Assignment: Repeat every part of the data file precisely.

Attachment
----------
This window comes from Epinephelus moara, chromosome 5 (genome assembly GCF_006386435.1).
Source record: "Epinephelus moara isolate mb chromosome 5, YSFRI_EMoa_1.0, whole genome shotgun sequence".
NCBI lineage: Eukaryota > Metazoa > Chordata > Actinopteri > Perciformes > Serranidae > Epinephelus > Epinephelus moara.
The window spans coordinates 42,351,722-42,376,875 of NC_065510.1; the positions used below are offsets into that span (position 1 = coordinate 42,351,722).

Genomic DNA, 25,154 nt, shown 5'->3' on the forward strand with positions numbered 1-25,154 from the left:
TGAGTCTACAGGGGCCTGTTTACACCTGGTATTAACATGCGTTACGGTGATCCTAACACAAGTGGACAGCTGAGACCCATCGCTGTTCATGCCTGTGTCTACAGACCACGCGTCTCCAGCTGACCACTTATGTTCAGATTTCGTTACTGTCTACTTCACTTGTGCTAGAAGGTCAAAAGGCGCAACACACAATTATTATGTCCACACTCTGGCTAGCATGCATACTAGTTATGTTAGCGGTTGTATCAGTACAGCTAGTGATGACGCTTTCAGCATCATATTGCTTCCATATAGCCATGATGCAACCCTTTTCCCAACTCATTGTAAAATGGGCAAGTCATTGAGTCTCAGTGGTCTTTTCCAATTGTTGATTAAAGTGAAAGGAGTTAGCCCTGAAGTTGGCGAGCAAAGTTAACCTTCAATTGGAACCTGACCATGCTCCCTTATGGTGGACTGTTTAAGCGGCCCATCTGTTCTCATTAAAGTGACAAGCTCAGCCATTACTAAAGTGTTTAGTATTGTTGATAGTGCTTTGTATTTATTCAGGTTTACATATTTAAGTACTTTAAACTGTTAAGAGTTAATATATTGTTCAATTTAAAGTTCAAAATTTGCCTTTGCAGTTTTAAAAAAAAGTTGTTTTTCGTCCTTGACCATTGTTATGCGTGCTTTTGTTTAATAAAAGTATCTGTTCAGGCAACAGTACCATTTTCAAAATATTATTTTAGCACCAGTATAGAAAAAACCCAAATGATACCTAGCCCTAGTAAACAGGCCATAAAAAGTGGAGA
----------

This window comes from Epinephelus moara, chromosome 5 (genome assembly GCF_006386435.1).
Source record: "Epinephelus moara isolate mb chromosome 5, YSFRI_EMoa_1.0, whole genome shotgun sequence".
NCBI lineage: Eukaryota > Metazoa > Chordata > Actinopteri > Perciformes > Serranidae > Epinephelus > Epinephelus moara.
The window spans coordinates 42,351,722-42,376,875 of NC_065510.1; the positions used below are offsets into that span (position 1 = coordinate 42,351,722).

Genomic DNA, 25,154 nt, shown 5'->3' on the forward strand with positions numbered 1-25,154 from the left:
TGAGTCTACAGGGGCCTGTTTACACCTGGTATTAACATGCGTTACGGTGATCCTAACACAAGTGGACAGCTGAGACCCATCGCTGTTCATGCCTGTGTCTACAGACCACGCGTCTCCAGCTGACCACTTATGTTCAGATTTCGTTACTGTCTACTTCACTTGTGCTAGAAGGTCAAAAGGCGCAACACACAATTATTATGTCCACACTCTGGCTAGCATGCATACTAGTTATGTTAGCGGTTGTATCAGTACAGCTAGTGATGACGCTTTCAGCATCATATTGCTTCCATATAGCCATGATGCAACCCTTTTCCCAACTCATTGTAAAATGGGCAAGTCATTGAGTCTCAGTGGTCTTTTCCAATTGTTGATTAAAGTGAAAGGAGTTAGCCCTGAAGTTGGCGAGCAAAGTTAACCTTCAATTGGAACCTGACCATGCTCCCTTATGGTGGACTGTTTAAGCGGCCCATCTGTTCTCATTAAAGTGACAAGCTCAGCCATTACTAAAGTGTTTAGTATTGTTGATAGTGCTTTGTATTTATTCAGGTTTACATATTTAAGTACTTTAAACTGTTAAGAGTTAATATATTGTTCAATTTAAAGTTCAAAATTTGCCTTTGCAGTTTTAAAAAAAAGTTGTTTTTCGTCCTTGACCATTGTTATGCGTGCTTTTGTTTAATAAAAGTATCTGTTCAGGCAACAGTACCATTTTCAAAATATTATTTTAGCACCAGTATAGAAAAAACCCAAATGATACCTAGCCCTAGTAAACAGGCCATAAAAAGTGGAGA